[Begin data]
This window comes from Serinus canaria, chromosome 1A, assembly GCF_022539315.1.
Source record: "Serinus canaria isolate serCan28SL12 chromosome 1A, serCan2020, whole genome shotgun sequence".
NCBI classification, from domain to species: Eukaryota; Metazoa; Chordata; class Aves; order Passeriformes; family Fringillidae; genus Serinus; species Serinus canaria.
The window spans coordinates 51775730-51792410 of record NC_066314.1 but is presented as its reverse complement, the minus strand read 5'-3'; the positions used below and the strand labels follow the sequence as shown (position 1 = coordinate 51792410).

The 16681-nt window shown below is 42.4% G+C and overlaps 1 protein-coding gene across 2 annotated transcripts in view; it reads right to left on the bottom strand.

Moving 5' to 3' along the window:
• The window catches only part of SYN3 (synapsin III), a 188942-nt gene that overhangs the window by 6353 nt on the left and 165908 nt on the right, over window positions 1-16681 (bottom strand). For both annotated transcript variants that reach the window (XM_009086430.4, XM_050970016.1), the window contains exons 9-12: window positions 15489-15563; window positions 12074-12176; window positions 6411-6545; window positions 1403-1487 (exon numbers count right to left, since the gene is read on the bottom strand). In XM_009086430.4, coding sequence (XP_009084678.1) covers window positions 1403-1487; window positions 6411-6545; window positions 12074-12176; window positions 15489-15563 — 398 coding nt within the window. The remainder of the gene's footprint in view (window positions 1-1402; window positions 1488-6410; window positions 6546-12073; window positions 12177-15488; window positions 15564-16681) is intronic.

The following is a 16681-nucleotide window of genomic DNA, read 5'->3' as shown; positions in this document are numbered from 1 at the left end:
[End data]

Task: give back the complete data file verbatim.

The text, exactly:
This window comes from Serinus canaria, chromosome 1A, assembly GCF_022539315.1.
Source record: "Serinus canaria isolate serCan28SL12 chromosome 1A, serCan2020, whole genome shotgun sequence".
NCBI classification, from domain to species: Eukaryota; Metazoa; Chordata; class Aves; order Passeriformes; family Fringillidae; genus Serinus; species Serinus canaria.
The window spans coordinates 51775730-51792410 of record NC_066314.1 but is presented as its reverse complement, the minus strand read 5'-3'; the positions used below and the strand labels follow the sequence as shown (position 1 = coordinate 51792410).

The 16681-nt window shown below is 42.4% G+C and overlaps 1 protein-coding gene across 2 annotated transcripts in view; it reads right to left on the bottom strand.

Moving 5' to 3' along the window:
• The window catches only part of SYN3 (synapsin III), a 188942-nt gene that overhangs the window by 6353 nt on the left and 165908 nt on the right, over window positions 1-16681 (bottom strand). For both annotated transcript variants that reach the window (XM_009086430.4, XM_050970016.1), the window contains exons 9-12: window positions 15489-15563; window positions 12074-12176; window positions 6411-6545; window positions 1403-1487 (exon numbers count right to left, since the gene is read on the bottom strand). In XM_009086430.4, coding sequence (XP_009084678.1) covers window positions 1403-1487; window positions 6411-6545; window positions 12074-12176; window positions 15489-15563 — 398 coding nt within the window. The remainder of the gene's footprint in view (window positions 1-1402; window positions 1488-6410; window positions 6546-12073; window positions 12177-15488; window positions 15564-16681) is intronic.

The following is a 16681-nucleotide window of genomic DNA, read 5'->3' as shown; positions in this document are numbered from 1 at the left end: